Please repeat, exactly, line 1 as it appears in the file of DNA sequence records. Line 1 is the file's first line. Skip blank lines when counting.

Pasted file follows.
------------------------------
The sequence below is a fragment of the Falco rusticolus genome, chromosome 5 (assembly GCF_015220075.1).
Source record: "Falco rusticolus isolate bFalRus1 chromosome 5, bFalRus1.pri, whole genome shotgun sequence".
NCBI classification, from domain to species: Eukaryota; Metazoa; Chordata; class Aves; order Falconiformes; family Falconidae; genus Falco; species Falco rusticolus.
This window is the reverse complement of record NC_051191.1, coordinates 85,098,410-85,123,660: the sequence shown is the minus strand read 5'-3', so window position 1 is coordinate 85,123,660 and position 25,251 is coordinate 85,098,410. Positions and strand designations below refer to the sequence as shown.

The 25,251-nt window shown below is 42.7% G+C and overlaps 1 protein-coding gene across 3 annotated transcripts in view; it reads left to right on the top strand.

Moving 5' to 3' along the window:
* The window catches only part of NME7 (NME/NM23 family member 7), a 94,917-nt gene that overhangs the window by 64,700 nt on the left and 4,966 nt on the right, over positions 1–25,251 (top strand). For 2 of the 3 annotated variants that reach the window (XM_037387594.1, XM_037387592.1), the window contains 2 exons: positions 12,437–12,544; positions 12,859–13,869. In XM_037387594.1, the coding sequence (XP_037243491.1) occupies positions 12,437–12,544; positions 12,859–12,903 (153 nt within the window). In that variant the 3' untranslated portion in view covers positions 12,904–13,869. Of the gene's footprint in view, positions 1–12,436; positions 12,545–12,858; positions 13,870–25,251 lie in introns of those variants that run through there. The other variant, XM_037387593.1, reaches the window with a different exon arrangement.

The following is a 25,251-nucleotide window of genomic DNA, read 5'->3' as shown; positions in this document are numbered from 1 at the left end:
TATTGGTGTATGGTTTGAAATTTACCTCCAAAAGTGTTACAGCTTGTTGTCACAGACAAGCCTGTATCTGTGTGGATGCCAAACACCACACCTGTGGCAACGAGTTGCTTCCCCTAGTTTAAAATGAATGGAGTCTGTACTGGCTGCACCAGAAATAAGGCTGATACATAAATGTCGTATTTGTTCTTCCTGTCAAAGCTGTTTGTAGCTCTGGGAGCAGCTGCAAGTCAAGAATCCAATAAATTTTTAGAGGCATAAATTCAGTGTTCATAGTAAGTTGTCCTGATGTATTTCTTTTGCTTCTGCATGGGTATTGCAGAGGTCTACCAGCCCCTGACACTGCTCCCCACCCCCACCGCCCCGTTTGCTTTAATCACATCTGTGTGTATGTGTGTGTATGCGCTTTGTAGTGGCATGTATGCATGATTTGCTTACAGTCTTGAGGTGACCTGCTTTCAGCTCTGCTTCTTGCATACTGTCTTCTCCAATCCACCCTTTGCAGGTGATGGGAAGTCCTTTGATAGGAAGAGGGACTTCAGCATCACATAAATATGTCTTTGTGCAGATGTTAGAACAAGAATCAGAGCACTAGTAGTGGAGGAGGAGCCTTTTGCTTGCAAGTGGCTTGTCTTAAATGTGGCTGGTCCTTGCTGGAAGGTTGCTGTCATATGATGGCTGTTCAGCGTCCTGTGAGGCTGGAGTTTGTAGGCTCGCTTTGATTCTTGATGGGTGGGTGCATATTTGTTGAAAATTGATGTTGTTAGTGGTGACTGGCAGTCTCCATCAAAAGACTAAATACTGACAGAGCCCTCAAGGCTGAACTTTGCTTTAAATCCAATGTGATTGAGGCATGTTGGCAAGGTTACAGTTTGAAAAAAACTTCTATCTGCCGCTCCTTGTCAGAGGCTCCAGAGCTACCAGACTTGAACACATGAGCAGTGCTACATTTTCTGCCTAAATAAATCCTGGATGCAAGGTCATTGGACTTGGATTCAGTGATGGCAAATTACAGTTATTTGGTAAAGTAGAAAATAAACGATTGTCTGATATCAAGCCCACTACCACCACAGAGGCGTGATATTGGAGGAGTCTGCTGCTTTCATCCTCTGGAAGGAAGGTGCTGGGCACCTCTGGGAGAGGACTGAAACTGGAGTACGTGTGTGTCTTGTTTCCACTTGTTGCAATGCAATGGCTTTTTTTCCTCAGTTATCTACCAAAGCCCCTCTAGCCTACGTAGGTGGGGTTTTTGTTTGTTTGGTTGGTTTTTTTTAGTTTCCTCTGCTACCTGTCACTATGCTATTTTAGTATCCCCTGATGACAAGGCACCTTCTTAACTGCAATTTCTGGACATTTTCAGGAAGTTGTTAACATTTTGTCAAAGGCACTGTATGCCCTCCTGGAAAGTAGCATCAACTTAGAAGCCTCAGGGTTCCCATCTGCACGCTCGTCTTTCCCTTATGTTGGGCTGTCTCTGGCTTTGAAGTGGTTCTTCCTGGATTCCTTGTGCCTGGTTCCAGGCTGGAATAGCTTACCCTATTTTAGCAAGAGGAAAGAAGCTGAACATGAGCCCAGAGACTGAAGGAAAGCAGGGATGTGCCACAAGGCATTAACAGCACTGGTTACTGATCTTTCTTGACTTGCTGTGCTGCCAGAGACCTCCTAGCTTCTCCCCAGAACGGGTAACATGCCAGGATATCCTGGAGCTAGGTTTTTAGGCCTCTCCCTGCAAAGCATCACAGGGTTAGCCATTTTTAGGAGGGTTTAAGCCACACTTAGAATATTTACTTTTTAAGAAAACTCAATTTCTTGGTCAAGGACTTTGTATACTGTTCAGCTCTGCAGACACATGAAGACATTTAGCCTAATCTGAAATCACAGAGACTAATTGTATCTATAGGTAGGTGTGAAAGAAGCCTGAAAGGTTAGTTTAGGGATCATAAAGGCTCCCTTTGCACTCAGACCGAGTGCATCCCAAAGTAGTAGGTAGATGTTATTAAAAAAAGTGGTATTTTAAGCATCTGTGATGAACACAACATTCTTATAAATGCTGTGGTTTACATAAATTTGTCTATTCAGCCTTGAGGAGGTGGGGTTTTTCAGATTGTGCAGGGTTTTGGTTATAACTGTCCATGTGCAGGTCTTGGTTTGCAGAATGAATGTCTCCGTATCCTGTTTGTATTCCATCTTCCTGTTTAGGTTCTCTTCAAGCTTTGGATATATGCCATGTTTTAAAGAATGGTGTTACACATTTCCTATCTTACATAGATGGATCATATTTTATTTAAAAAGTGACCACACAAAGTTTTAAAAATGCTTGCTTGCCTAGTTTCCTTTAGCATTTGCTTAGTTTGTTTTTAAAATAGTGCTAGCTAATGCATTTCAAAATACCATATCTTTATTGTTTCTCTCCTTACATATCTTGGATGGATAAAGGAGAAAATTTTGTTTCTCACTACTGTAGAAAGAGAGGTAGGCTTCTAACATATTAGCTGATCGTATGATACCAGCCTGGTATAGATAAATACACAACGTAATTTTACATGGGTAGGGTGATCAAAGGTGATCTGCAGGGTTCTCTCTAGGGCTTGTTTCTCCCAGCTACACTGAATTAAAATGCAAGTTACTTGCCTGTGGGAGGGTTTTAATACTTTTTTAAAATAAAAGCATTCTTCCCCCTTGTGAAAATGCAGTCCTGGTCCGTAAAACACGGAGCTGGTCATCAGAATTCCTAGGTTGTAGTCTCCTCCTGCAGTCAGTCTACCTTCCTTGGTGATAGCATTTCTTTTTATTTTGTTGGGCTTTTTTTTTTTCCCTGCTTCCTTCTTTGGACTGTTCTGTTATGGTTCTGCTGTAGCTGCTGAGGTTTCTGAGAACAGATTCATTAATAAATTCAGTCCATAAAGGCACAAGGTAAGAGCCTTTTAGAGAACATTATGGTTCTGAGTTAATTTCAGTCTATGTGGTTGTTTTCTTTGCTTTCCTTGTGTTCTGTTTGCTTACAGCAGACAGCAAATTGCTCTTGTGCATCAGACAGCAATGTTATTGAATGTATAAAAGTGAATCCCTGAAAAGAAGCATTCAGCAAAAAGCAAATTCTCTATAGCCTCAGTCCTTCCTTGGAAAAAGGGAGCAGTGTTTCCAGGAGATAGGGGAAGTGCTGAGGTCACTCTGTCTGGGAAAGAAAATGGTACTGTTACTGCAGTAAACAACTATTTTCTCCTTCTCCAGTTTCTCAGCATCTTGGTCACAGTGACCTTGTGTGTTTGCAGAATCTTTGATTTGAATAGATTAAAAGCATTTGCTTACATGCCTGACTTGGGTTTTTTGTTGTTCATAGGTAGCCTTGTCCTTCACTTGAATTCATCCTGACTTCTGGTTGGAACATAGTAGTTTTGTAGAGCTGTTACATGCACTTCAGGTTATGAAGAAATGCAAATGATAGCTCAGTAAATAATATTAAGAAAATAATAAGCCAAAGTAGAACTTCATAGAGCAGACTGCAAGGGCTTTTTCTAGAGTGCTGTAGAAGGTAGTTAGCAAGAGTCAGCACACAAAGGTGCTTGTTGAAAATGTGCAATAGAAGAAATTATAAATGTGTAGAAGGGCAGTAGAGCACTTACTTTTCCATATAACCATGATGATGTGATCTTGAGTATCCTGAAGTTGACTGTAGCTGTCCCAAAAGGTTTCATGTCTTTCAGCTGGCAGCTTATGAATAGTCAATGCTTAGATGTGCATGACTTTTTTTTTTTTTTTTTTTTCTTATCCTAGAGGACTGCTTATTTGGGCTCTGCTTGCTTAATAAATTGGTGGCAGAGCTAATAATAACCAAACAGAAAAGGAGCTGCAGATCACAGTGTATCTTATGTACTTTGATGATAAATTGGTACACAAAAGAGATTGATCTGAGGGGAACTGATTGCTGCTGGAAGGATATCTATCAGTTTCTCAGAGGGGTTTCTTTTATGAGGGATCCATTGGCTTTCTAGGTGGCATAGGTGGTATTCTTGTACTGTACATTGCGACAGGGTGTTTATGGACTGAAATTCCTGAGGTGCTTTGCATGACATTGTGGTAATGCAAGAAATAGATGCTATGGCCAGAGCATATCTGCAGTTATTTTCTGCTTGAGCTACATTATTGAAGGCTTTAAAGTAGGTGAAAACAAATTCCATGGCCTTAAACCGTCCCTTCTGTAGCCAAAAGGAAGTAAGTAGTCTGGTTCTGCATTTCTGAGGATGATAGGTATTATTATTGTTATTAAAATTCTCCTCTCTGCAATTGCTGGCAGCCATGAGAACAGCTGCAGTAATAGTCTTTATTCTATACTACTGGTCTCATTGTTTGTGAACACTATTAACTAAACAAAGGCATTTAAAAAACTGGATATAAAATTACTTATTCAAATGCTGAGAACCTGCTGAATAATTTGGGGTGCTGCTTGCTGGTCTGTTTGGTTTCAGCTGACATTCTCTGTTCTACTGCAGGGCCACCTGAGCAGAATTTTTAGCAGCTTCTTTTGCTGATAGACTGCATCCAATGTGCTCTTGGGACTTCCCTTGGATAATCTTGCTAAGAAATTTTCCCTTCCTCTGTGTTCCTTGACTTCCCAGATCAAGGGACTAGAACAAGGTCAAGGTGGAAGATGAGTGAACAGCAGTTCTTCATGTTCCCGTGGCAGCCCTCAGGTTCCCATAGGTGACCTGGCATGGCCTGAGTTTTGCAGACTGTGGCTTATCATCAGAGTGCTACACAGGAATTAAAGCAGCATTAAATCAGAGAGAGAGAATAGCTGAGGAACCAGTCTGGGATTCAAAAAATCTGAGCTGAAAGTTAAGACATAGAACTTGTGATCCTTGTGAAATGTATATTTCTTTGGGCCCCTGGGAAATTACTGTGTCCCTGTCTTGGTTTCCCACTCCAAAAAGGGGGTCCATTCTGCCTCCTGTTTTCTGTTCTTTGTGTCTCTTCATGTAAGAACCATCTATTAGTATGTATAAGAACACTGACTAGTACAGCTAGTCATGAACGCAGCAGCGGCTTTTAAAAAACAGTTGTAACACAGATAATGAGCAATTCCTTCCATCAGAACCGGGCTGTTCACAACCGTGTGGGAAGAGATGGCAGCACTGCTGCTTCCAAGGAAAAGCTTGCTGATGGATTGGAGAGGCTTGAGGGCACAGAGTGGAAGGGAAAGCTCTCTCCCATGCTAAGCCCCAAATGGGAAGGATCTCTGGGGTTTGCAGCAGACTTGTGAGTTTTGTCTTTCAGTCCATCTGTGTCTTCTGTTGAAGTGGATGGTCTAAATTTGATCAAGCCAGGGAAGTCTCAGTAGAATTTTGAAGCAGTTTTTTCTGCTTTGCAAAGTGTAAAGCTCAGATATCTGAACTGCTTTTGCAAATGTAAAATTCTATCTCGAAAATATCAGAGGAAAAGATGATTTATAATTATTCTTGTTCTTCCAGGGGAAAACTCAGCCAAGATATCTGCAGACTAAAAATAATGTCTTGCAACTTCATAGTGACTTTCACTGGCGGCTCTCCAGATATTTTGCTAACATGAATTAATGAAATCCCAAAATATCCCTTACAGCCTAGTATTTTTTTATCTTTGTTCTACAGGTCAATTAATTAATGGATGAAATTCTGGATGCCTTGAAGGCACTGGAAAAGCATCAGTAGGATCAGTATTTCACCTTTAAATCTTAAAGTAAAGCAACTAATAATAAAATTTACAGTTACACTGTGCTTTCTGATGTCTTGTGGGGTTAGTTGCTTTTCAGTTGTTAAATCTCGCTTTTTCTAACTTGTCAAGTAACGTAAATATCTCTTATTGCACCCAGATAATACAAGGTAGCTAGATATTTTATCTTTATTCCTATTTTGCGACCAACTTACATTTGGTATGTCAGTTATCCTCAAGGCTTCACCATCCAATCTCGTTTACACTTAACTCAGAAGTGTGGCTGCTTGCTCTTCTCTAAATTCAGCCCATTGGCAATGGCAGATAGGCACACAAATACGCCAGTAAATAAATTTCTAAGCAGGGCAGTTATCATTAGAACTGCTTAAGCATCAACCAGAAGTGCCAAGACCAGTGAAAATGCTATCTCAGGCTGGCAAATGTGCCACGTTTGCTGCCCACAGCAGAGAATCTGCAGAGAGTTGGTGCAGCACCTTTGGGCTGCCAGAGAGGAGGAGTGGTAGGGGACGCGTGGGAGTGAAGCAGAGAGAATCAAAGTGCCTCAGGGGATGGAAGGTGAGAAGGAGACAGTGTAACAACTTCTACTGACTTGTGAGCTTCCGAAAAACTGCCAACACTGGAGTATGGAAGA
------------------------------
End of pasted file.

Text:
The sequence below is a fragment of the Falco rusticolus genome, chromosome 5 (assembly GCF_015220075.1).